The Oracle Told Me This Would Happen
There are layers to the storytelling, repeated beats and new iterations that play with your expectations. It's a smart script made all the better by the fact that the world build and, yes, the action around it is so good. But while this is a movie with sci-fi, superhero, and action beats, it sells it short just to say it's an action movie. The film works because it's willing to screw with your expectations, to play within the rules it outlines but bend (and sometimes break) expectations.
Morpheus literally tells us that halfway in: "the rules of the Matrix can be bent. Others can be broken." We just didn't realize he was talking about the movie itself.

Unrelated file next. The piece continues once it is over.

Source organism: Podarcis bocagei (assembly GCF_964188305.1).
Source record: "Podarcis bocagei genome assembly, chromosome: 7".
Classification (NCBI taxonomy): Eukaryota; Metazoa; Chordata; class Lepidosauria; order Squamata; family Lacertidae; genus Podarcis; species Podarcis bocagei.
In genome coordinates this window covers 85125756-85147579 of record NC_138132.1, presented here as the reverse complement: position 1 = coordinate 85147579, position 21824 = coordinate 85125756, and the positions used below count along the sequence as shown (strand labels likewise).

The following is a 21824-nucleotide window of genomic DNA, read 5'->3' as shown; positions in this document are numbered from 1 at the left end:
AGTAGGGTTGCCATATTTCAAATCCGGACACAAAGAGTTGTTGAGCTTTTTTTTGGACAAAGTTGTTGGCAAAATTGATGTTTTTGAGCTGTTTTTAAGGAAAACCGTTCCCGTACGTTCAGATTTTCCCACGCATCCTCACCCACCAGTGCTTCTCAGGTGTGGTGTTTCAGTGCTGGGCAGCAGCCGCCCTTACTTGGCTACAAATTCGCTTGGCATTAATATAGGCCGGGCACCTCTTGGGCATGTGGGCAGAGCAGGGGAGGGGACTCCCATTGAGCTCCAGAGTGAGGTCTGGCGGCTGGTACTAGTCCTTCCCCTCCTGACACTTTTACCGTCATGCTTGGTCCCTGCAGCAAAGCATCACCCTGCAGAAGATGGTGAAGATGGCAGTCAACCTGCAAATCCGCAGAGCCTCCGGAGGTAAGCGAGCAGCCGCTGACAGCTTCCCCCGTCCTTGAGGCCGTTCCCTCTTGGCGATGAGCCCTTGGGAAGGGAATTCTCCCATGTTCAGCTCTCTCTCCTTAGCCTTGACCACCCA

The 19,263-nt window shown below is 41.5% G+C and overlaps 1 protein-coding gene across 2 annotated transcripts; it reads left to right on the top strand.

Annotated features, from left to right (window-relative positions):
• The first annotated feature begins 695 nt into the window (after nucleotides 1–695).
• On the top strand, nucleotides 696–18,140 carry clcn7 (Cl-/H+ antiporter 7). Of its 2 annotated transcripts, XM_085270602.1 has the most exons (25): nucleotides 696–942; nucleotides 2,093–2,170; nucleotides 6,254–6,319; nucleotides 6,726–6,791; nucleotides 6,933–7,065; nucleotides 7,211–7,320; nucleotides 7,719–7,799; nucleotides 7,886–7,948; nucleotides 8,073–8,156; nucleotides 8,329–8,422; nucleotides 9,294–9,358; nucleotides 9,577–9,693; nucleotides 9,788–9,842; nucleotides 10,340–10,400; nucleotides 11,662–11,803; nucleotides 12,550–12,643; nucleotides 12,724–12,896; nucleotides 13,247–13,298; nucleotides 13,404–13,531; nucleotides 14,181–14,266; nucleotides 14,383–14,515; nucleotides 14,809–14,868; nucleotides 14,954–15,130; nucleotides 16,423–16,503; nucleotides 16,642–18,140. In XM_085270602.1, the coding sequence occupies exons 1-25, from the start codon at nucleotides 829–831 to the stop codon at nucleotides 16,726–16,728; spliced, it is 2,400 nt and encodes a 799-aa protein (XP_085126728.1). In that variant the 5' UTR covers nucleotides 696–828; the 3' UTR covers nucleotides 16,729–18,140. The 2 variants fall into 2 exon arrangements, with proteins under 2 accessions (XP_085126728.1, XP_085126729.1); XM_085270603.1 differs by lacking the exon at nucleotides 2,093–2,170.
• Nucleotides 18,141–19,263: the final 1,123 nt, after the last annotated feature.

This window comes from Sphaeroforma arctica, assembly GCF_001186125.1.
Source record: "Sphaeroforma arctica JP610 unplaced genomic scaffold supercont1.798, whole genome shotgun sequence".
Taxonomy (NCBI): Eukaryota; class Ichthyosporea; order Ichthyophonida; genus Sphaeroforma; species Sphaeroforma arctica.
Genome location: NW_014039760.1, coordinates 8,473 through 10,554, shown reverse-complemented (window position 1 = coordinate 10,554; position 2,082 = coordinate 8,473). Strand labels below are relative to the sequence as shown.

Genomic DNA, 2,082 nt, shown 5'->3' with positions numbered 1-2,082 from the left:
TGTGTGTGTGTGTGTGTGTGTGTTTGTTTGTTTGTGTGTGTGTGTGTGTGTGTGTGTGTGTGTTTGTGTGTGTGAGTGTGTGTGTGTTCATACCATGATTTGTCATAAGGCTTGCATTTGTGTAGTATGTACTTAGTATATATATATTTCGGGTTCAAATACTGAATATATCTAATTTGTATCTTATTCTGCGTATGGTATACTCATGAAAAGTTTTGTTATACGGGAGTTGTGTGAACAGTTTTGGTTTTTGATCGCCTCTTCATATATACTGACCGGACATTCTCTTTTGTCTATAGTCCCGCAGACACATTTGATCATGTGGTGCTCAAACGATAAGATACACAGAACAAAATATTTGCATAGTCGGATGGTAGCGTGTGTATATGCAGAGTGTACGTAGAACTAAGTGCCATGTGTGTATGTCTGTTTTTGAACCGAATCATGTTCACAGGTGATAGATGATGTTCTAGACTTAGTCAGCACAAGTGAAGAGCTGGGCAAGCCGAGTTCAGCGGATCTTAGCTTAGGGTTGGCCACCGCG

And, yes, damn it if the action isn't great. You'll wait for the big set-pieces until the end, when Neo finally embraces who he will be, but the pay off is amazing. Everything promised from the opening sequence, from the dojo fight halfway in, plays out like you want in the end. Neo climactically, amazingly, becomes The One and the movie slams into high gear.
He Is "The One"
Even now, going back and watching it again, The Matrix holds up. Yes, sure, I go in and see the Agents and know that two of them won't be back for the sequel because "something something upgrades". I know that whatever he might say in the last scene (and how cool that sequence is), the war with the machines isn't over. I can't divorce myself from the events that come later. The first film, though, is still a tour-de-force. It's amazing and still one of the coolest movies I've ever seen.
Now, let's hope that The Matrix Reloaded is better than I remember...